Although we still use ESRI products such as ArcGIS for geographic analysis, more and more we find ourselves turning to open source software like PostGIS and QGIS. In many cases, though, even PostGIS and QGIS are more software than necessary for a given task and we prefer to skip the ‘middleman’ in favor of the stripped down tools available in the Geospatial Data Abstraction Library (GDAL) which can be used to read and write an incredible number of spatial formats and to manipulate geographies (calculating area, converting types, extracting feature details).
For more detail on using GDAL in Python take a look at this great cookbook. Some of the code below comes from the cookbook and we even left in one of their comments for clarification.
We already have a Python function that computes the network distance between two points using a popular mapping API. We want to apply this function to two existing shapefiles (origin, destination). Unfortunately, they have projections and, as a result, we can’t just plug in the X and Y coordinates (the mapping API requires lat/long). We need to project the points and extract the coordinates.
We could use traditional GIS methods and the GUI in ArcGIS or QGIS. We could also use ArcGIS’ Python library
arcpy (in fact, this is how we did it previously) or python with QGIS. With GDAL, however, we don’t need ArcGIS or QGIS and we can extract the coordinates very quickly with very little code.
1. Install GDAL and import the libraries
Depending our your system details you can use
easy_install GDAL or, if you’re on Windows, you can use the binaries available here.
You will need to import the modules
ogr (for vector manipulations) and
osr (to handle spatial references).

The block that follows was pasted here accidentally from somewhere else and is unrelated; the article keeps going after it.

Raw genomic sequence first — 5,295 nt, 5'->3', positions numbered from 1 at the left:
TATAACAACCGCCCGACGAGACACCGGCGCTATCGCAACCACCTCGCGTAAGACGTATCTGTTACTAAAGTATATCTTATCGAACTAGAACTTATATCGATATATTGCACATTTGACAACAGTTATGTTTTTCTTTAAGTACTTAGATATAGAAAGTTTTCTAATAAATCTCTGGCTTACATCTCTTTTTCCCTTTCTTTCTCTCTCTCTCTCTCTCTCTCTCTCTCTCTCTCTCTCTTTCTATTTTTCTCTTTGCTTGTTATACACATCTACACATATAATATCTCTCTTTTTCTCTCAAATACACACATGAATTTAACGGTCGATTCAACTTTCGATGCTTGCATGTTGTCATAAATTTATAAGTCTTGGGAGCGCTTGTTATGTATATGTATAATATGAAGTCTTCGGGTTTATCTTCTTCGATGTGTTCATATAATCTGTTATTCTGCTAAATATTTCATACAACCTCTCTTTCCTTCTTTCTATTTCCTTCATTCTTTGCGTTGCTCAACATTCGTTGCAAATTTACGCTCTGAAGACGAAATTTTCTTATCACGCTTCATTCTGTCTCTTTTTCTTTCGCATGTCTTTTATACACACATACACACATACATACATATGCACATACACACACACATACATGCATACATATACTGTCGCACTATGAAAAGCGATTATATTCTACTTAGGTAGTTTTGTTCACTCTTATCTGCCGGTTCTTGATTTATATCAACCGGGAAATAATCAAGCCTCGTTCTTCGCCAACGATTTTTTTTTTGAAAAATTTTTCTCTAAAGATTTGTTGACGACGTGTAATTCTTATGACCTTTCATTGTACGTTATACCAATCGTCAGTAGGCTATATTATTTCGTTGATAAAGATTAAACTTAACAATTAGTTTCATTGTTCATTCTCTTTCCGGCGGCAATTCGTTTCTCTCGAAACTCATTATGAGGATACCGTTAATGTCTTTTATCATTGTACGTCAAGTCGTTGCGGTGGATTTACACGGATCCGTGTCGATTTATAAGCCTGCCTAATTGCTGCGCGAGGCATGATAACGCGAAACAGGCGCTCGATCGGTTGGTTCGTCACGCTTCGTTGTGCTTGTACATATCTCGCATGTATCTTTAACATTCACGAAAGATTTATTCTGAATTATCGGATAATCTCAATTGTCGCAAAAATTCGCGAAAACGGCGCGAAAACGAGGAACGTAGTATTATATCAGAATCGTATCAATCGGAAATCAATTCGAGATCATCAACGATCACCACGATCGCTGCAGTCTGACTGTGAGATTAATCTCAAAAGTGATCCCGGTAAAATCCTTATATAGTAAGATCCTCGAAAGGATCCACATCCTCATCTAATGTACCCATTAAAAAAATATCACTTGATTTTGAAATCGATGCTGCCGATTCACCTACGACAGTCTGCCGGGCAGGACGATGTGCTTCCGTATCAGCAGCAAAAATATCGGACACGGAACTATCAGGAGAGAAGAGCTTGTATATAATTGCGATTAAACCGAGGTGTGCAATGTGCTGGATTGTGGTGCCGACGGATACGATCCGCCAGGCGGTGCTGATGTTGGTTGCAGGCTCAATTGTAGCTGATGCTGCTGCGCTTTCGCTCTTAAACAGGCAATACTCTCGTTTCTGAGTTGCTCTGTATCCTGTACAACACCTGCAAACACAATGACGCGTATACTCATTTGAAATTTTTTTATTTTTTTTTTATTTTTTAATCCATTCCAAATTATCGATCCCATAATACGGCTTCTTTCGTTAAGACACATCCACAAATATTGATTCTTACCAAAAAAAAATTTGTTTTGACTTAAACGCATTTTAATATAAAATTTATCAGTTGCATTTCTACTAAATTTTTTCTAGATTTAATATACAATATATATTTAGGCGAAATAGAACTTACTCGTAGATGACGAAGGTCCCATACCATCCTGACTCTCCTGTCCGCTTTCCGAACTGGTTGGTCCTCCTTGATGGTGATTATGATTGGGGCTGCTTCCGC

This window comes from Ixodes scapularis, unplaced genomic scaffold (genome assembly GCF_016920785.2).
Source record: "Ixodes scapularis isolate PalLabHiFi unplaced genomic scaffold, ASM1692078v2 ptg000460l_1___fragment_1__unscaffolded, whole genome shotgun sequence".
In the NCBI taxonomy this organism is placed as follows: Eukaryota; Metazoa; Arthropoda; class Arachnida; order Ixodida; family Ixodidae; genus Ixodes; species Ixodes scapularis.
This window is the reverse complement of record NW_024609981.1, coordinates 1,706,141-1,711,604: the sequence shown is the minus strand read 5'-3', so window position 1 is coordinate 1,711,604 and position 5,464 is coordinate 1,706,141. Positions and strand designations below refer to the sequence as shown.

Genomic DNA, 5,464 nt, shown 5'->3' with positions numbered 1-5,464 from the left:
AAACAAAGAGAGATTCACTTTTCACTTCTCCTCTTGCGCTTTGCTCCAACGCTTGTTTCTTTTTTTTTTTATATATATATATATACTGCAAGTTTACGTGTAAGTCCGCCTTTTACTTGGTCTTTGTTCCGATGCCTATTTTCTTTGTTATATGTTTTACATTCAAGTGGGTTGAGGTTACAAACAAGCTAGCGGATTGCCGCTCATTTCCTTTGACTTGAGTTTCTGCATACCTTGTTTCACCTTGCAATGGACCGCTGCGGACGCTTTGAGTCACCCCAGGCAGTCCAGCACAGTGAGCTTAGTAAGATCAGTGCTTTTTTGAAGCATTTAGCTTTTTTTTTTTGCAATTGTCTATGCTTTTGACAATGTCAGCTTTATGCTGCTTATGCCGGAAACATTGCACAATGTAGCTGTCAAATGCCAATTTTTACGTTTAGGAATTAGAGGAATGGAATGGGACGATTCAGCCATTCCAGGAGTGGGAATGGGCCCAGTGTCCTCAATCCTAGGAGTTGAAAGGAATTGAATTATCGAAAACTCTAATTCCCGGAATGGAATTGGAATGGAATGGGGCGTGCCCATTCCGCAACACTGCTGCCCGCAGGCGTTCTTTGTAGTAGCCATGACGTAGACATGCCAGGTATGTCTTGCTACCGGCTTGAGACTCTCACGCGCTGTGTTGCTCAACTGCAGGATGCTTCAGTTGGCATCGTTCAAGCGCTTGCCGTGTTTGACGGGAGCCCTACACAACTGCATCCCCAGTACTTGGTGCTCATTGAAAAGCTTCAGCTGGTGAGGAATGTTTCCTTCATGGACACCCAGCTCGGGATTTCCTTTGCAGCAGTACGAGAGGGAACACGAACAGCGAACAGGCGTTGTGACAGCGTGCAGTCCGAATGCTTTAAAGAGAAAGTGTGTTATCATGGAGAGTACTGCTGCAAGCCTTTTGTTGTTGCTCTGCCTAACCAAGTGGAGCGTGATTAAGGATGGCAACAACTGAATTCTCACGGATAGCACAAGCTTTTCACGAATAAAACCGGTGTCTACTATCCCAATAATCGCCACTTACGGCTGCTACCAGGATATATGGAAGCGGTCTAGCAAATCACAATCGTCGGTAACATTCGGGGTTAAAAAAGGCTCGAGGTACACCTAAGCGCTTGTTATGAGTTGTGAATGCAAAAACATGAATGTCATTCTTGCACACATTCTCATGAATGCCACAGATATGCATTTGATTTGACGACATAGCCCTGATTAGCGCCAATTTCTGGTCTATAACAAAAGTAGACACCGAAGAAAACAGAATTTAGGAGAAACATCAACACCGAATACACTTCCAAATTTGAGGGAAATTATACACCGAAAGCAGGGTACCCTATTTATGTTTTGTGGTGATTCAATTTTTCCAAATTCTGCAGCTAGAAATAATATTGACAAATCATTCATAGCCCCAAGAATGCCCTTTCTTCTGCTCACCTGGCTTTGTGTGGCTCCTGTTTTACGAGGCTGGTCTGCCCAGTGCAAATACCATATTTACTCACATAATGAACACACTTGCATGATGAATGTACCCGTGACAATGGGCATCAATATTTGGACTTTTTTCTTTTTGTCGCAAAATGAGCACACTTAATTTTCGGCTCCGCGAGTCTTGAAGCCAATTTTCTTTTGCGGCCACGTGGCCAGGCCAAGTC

from osgeo import ogr, osr
2. Read in the shapefile as a layer
driver = ogr.GetDriverByName('ESRI Shapefile') dataSource = driver.Open("myshapefile.shp", 0) #0 means read-only, 1 means writeable layer = dataSource.GetLayer()
3. Specify the input and output spatial references
You can grab the input spatial references from the layer directly and you can specify the output using the EPSG. To find an appropriate EPSG you can use spatialreference.org. In this case I want to use the unprojected coordinate system WGS84 (EPSG=4326):
sourceprj = layer.GetSpatialRef() targetprj = osr.SpatialReference() targetprj.ImportFromEPSG(4326) transform = osr.CoordinateTransformation(sourceprj, targetprj)
from osgeo import ogr, osr
4. Grab features, project and extract coordinates
Now that you have the layer and the projection details set up you’re ready to iterate through the features, project and extract the coordinates — all done with
osgeo. If you’re more comfortable with a
for loop you can use this code:
results =  for feature in layer: pt = feature.GetGeometryRef() pt.Transform(transform) results.append(pt.GetPoint()[0:2])
And if you prefer using list comprehensions this code works well
def doProjection(feature): pt = feature.GetGeometryRef() pt.Transform(transform) return pt.GetPoint()[0:2] results = [doProjection(feature) for feature in layer]
5. Create functions and timing
Using the code below we timed reading in the shapefile, cycling through the points, projecting to WGS84 and extracting the coordinates on a shapefile of 180 points and it took 0.05 seconds — pretty good!
t1 = time.clock() results = returnCoordSet("myshape.shp") print time.clock()-t1 def returnCoordSet(inputlayer): from osgeo import ogr, osr driver = ogr.GetDriverByName('ESRI Shapefile') dataSource = driver.Open(inputlayer, 0) #0 means read-only, 1 means writeable layer = dataSource.GetLayer() source = layer.GetSpatialRef() target = osr.SpatialReference() target.ImportFromEPSG(4326) transform = osr.CoordinateTransformation(source, target) return [doProjection(feature, transform) for feature in layer] def doProjection(feature, transform): pt = feature.GetGeometryRef() pt.Transform(transform) return [pt.GetPoint()[i] for i in [1,0]]